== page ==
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The purpose of this research is to understand how small museums contribute to social capital in their community. The research uses three distinct case studies to distinguish differences and similarities. The article first discusses aspects of social impact and the arts. It then identifies a suitable social capital conceptual framework to underpin the empirical research reported in this article. The methodology is explained followed by analysis and discussion of the three case studies. Each case is examined using qualitative and quantitative methodologies. The qualitative component is used to understand key stakeholder perceptions of the museum. The quantitative component is used to understand how residents place value on their local museum. The research shows that the different nature of the locations results in variable museum impacts. However, bonding networks were more strongly evidenced than bridging networks in all three cases. It also suggests that residents place more trust in museums when the location is more demographically homogenous. Research using network analysis may further illustrate how museums may contribute to social capital in their localities.
Burton, C. 2007, 'How a museum dies: The case of new entry failure of a Sydney museum', Museum Management and Curatorship, vol. 22, no. 2, pp. 109-129.
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This article reports on a case study of a failed new entrant Sydney museum that entered the museum market in 1991 and exited in 1997. In tracking the trajectory of the new entrant museum, and the relationship between managers and stakeholders, factors can be isolated that enhance or erode value creation, capture and exchange. The study suggests that the framework of value creation, capture and exchange can be established as a template for assessing stakeholder relationships in the case of new entry. This particular case also highlights the conflicts and complexities inherent in repositioning government dependent, public good institutions to more market driven enterprises.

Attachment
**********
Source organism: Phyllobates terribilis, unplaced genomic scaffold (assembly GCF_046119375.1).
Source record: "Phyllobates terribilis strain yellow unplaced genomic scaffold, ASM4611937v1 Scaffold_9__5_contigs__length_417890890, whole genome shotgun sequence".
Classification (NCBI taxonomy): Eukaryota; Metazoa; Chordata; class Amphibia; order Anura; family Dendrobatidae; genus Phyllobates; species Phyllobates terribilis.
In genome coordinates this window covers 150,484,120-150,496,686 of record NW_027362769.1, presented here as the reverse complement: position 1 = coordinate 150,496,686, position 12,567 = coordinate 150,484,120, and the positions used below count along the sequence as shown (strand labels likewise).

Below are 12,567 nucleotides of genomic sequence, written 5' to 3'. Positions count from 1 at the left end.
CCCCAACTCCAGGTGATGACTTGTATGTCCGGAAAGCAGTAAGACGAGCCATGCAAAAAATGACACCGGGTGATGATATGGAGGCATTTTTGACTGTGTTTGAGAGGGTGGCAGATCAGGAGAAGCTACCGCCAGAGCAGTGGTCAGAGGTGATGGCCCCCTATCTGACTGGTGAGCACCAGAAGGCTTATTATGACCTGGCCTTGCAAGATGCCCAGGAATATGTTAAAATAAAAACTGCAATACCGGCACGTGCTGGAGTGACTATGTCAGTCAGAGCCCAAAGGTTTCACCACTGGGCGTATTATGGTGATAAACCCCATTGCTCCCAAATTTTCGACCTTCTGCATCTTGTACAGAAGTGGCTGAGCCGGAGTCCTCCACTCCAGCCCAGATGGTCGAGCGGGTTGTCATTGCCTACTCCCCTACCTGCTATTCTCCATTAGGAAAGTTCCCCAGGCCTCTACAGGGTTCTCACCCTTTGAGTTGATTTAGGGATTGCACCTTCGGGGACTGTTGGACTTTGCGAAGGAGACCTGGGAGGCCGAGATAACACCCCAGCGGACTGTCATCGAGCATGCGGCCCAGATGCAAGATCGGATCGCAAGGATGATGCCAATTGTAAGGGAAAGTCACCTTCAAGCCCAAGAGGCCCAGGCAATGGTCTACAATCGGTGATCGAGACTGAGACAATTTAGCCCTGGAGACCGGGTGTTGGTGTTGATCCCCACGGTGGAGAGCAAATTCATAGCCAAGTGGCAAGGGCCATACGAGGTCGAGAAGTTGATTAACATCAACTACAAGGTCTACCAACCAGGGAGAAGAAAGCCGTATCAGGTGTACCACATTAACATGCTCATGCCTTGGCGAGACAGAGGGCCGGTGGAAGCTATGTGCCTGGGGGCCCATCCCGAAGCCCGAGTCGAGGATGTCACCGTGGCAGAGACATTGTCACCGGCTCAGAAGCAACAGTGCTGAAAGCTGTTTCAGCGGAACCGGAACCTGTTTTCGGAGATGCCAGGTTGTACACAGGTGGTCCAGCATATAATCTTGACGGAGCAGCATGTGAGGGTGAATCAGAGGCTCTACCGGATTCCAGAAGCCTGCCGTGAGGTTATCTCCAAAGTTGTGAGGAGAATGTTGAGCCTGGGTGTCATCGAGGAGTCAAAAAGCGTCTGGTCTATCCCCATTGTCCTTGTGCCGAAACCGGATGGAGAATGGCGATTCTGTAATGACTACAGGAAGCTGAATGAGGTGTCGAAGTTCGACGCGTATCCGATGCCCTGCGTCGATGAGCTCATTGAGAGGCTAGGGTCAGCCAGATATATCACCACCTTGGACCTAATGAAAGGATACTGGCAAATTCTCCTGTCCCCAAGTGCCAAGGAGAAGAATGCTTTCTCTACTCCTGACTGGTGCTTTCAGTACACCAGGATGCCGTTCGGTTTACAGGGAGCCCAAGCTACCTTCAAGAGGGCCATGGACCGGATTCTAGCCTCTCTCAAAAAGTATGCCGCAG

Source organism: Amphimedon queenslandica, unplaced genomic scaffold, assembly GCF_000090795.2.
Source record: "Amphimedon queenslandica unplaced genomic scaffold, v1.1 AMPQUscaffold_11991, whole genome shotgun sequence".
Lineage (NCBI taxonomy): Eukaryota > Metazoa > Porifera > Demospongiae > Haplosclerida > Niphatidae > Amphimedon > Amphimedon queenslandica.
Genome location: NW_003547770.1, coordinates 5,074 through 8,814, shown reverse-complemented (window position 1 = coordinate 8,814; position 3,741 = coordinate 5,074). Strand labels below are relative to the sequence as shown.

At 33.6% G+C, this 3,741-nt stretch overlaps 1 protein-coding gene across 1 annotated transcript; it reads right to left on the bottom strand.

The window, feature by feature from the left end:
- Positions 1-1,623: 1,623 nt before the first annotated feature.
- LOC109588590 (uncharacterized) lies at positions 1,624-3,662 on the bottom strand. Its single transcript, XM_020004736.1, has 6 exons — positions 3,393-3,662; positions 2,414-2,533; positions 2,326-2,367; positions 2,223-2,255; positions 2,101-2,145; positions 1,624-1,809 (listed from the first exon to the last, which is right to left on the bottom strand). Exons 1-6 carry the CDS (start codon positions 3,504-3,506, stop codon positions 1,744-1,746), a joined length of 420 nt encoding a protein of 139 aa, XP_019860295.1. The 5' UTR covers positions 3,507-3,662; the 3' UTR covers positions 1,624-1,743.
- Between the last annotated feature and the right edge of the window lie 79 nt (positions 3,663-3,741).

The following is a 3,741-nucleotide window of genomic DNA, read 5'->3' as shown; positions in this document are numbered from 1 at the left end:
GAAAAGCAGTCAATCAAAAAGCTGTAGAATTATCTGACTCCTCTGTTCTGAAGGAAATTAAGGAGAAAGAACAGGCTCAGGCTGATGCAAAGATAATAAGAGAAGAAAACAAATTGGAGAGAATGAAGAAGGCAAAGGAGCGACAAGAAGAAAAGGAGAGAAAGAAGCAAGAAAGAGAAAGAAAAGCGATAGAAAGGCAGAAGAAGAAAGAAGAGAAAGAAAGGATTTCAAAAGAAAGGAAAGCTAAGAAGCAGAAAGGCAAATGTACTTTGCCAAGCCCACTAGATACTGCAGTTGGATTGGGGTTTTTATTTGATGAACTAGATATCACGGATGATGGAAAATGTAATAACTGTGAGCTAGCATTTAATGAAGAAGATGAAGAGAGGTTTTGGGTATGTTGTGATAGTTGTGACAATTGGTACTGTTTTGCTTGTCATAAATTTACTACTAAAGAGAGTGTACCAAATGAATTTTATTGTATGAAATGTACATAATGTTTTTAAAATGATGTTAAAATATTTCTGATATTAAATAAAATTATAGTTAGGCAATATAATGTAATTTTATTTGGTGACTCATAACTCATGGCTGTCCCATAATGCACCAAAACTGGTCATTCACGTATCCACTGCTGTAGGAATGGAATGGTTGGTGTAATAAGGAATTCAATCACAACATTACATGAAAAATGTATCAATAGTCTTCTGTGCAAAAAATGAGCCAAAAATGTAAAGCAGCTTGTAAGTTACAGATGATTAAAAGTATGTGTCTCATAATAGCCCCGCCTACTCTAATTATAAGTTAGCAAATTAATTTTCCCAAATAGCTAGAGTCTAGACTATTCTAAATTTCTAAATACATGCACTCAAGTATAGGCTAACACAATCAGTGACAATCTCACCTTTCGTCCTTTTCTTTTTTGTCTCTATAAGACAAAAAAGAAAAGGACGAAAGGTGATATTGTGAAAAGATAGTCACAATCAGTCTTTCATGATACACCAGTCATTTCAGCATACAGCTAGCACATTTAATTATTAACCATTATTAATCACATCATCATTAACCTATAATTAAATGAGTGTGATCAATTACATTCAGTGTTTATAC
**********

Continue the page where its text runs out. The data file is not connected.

Burton, C. & Scott, C. 2003, 'Museums: challenges for the 21st century', International Journal of Arts Management, vol. 5, no. 2, pp. 56-68.
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Burton, C. 2003, 'Scoping the challenge: entrepreneurial arts management in times of uncertainty', The Journal of Arts Management, Law and Society, vol. 33, no. 3, pp. 185-195.
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The arts have always operated in an environment of uncertainty. The nature of that uncertainty in our present era revolves around more than the extent of artistic risk and audience attraction. My purpose in this article is to survey the challenges facing entrepreneurial arts managers in Australia. This will involve isolating and analyzing the uncertainties in recent Australian-government policy developments, the competitive nature of contemporary leisure consumption in a free-time marketplace, and the unsettling pattern of business restructuring and its implications for sponsorship
Burton, C. 2002, 'Choosing museums', Australasian Parks and Leisure, vol. 1, pp. 6-7.

Non traditional outputs

Burton, C. 2003, 'Member, editorial board: "Asia-Pacific Journal of Arts and Cultural Management"'.